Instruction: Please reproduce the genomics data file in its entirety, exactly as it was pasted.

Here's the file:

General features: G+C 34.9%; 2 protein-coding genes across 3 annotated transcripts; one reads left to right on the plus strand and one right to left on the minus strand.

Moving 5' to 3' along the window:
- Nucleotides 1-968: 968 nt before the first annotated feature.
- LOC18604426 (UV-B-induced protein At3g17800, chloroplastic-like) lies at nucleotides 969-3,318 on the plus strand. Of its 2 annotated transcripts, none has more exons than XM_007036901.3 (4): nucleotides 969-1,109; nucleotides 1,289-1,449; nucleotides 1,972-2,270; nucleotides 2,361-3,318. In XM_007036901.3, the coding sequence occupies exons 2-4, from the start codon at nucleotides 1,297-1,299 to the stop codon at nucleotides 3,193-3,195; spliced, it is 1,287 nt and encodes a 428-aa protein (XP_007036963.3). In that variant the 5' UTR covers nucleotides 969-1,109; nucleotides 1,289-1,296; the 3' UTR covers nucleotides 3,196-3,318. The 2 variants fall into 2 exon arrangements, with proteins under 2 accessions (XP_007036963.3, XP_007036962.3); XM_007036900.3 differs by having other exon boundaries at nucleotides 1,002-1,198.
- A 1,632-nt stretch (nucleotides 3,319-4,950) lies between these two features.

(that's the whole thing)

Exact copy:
General features: G+C 34.9%; 2 protein-coding genes across 3 annotated transcripts; one reads left to right on the plus strand and one right to left on the minus strand.

Moving 5' to 3' along the window:
- Nucleotides 1-968: 968 nt before the first annotated feature.
- LOC18604426 (UV-B-induced protein At3g17800, chloroplastic-like) lies at nucleotides 969-3,318 on the plus strand. Of its 2 annotated transcripts, none has more exons than XM_007036901.3 (4): nucleotides 969-1,109; nucleotides 1,289-1,449; nucleotides 1,972-2,270; nucleotides 2,361-3,318. In XM_007036901.3, the coding sequence occupies exons 2-4, from the start codon at nucleotides 1,297-1,299 to the stop codon at nucleotides 3,193-3,195; spliced, it is 1,287 nt and encodes a 428-aa protein (XP_007036963.3). In that variant the 5' UTR covers nucleotides 969-1,109; nucleotides 1,289-1,296; the 3' UTR covers nucleotides 3,196-3,318. The 2 variants fall into 2 exon arrangements, with proteins under 2 accessions (XP_007036963.3, XP_007036962.3); XM_007036900.3 differs by having other exon boundaries at nucleotides 1,002-1,198.
- A 1,632-nt stretch (nucleotides 3,319-4,950) lies between these two features.